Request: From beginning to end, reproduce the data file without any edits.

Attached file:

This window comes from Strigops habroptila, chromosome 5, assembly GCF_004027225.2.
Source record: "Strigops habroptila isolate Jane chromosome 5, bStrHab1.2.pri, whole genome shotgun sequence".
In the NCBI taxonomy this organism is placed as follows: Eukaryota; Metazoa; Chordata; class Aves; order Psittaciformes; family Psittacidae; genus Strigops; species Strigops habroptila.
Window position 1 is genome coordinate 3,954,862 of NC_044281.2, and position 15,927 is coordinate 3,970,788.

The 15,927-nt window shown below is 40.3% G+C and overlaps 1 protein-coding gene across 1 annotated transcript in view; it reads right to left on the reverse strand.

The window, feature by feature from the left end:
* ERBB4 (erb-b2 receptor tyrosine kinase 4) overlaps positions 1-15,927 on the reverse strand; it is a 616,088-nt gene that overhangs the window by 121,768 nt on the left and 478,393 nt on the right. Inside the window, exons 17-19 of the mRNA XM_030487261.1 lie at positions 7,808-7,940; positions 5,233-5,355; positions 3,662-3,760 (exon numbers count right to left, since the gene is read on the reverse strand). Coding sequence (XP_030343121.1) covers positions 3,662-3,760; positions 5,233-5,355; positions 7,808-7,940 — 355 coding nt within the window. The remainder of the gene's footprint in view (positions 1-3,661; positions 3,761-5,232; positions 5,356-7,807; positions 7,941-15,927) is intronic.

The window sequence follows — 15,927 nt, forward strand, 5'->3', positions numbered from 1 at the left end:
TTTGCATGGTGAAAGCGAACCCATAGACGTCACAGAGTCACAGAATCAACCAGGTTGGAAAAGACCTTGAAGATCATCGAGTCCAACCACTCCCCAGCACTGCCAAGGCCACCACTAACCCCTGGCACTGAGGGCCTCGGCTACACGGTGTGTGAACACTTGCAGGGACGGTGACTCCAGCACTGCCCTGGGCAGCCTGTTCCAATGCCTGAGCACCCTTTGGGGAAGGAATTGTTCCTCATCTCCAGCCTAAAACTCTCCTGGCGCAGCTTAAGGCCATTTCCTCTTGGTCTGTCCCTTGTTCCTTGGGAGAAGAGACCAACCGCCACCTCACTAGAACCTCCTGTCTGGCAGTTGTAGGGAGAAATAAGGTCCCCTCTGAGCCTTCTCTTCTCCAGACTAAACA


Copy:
This window comes from Strigops habroptila, chromosome 5, assembly GCF_004027225.2.
Source record: "Strigops habroptila isolate Jane chromosome 5, bStrHab1.2.pri, whole genome shotgun sequence".
In the NCBI taxonomy this organism is placed as follows: Eukaryota; Metazoa; Chordata; class Aves; order Psittaciformes; family Psittacidae; genus Strigops; species Strigops habroptila.
Window position 1 is genome coordinate 3,954,862 of NC_044281.2, and position 15,927 is coordinate 3,970,788.

The 15,927-nt window shown below is 40.3% G+C and overlaps 1 protein-coding gene across 1 annotated transcript in view; it reads right to left on the reverse strand.

The window, feature by feature from the left end:
* ERBB4 (erb-b2 receptor tyrosine kinase 4) overlaps positions 1-15,927 on the reverse strand; it is a 616,088-nt gene that overhangs the window by 121,768 nt on the left and 478,393 nt on the right. Inside the window, exons 17-19 of the mRNA XM_030487261.1 lie at positions 7,808-7,940; positions 5,233-5,355; positions 3,662-3,760 (exon numbers count right to left, since the gene is read on the reverse strand). Coding sequence (XP_030343121.1) covers positions 3,662-3,760; positions 5,233-5,355; positions 7,808-7,940 — 355 coding nt within the window. The remainder of the gene's footprint in view (positions 1-3,661; positions 3,761-5,232; positions 5,356-7,807; positions 7,941-15,927) is intronic.

The window sequence follows — 15,927 nt, forward strand, 5'->3', positions numbered from 1 at the left end:
TTTGCATGGTGAAAGCGAACCCATAGACGTCACAGAGTCACAGAATCAACCAGGTTGGAAAAGACCTTGAAGATCATCGAGTCCAACCACTCCCCAGCACTGCCAAGGCCACCACTAACCCCTGGCACTGAGGGCCTCGGCTACACGGTGTGTGAACACTTGCAGGGACGGTGACTCCAGCACTGCCCTGGGCAGCCTGTTCCAATGCCTGAGCACCCTTTGGGGAAGGAATTGTTCCTCATCTCCAGCCTAAAACTCTCCTGGCGCAGCTTAAGGCCATTTCCTCTTGGTCTGTCCCTTGTTCCTTGGGAGAAGAGACCAACCGCCACCTCACTAGAACCTCCTGTCTGGCAGTTGTAGGGAGAAATAAGGTCCCCTCTGAGCCTTCTCTTCTCCAGACTAAACA